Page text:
German luxury vehicle manufacturer BMW has unveiled the first high-speed pedelec, the i Vision Amby, which is billed by the company as “a visionary two-wheeled solution for the urban mobility of tomorrow.”
One of five different concept vehicles BMW is presenting at the IAA Mobility event in Munich, Germany, this week, the BMW i Vision AMBY is fitted with an electric drive system with three speed ratings for different types of roads.
A pedelec is a distinctly different type of electric bike, with the rider’s pedalling assisted by a small electric motor which cuts out when the rider stops pedalling or when the bike reaches a certain speed.
As BMW notes in its press release, “users of the BMW i Vision Amby high-speed pedlec have to constantly pedal in order to benefit from the assistance of the electric drive system”, making it distinct from the more common electric bicycles.
The i Vision Amby has three top-speed ratings, 25km/h on cycle tracks, up to 45km/h on city-centre roads, and up to 60km/h on multi-lane roads and outside urban areas – though a license and license plates will be necessary for the higher speed modes.
The three modes are stored in an app on a smartphone which allows both for manual selection as well as automatic recognition of location and terrain via geofencing technology and the associated automatic adjustment of top speed.
Where “Amby” serves as a neologism for “adaptive mobility”, the Vision AMBY essentially sits outside the framework of most legislation and is therefore a prompt for the development and introduction of legislation designed for more genre-busting electric mobility options.
“Everywhere you look, apparently established categories are being blown apart – and that’s a good thing,” said Werner Haumayr, Vice President BMW Group Design Conception.
“In the future, classifications such as ‘car’, ‘bicycle’ and ‘motorcycle’ should not determine the nature of the products we think up, develop and offer. Rather, this paradigm shift gives us the opportunity to tailor products to people’s lifestyles – as we can see with the BMW i Vision Amby high-speed pedelec.
“This vehicle occupies the space between a bicycle and a light motorcycle and allows our customers to decide for themselves which roads or routes they want to travel on through an urban area.
“They have all the flexibility possible, at the same time as turning the pedals and keeping themselves fit. The modes and clever route selection are intended to make it one of the fastest travel options through a city.”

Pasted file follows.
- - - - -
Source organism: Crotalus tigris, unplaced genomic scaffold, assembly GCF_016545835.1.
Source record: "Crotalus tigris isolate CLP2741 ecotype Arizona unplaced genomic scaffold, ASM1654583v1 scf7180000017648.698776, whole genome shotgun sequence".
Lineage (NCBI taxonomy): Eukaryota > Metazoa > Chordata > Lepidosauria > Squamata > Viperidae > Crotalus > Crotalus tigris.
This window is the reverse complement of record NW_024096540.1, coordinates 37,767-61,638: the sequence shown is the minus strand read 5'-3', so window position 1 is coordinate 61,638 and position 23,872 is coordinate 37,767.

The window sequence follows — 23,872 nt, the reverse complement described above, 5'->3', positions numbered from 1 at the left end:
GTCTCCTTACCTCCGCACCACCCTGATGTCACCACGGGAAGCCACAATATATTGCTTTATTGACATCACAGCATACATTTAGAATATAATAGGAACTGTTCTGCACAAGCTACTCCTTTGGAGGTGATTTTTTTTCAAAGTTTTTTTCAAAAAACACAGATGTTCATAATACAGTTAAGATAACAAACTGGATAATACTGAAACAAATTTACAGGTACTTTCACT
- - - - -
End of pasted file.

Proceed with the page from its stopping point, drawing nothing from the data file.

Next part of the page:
The frame of the i Vision Amby is much thicker than you would normally see on a traditional bicycle, and thicker even than a regular e-bike. Looking a little like the time-trial bikes used by professional cyclists, the frame is crafted from four sculptural aluminium profiles around the battery, which is positioned in the centre of the frame.
The 2,000Wh battery enables a range of up to 300-kilometres depending on the riding mode, and thanks to fast charging technology it can recharge in only three hours – which is not as fast as it should be for a bicycle designed for use in urban environments.
Another issue evident from the press photos provided by BMW is the positioning of the flat handlebars. Very low on the front, the handlebars look as if they are low enough to warrant, and maybe even necessitate drops – the downward curving grips you will usually see on road bikes.
The fact that the i Vision AMBY does not have drops suggests that the body’s positioning will be a little awkward. As can be seen in the photo below, the body looks to be pushed unnaturally straight while the hips and legs are still set behind the body’s centre of gravity – though, again, first-hand use may prove me wrong.
Its smartphone app acts not only as a bicycle computer but also where a user can load their stored license classes and apply the necessary level of insurance cover on demand. As BMW explains, the Amby app will therefore take “on the role traditionally performed by a vehicle key.”
The app will also provide other basic information such as current and scheduled charge level, while the electrically adjustable seat post is optimised biometrically to match the user’s profile stored in the app.
As a lifelong cyclist, colour me very sceptical, but if I am ever allowed to take one out for a spin, you might be able to convince me of its value.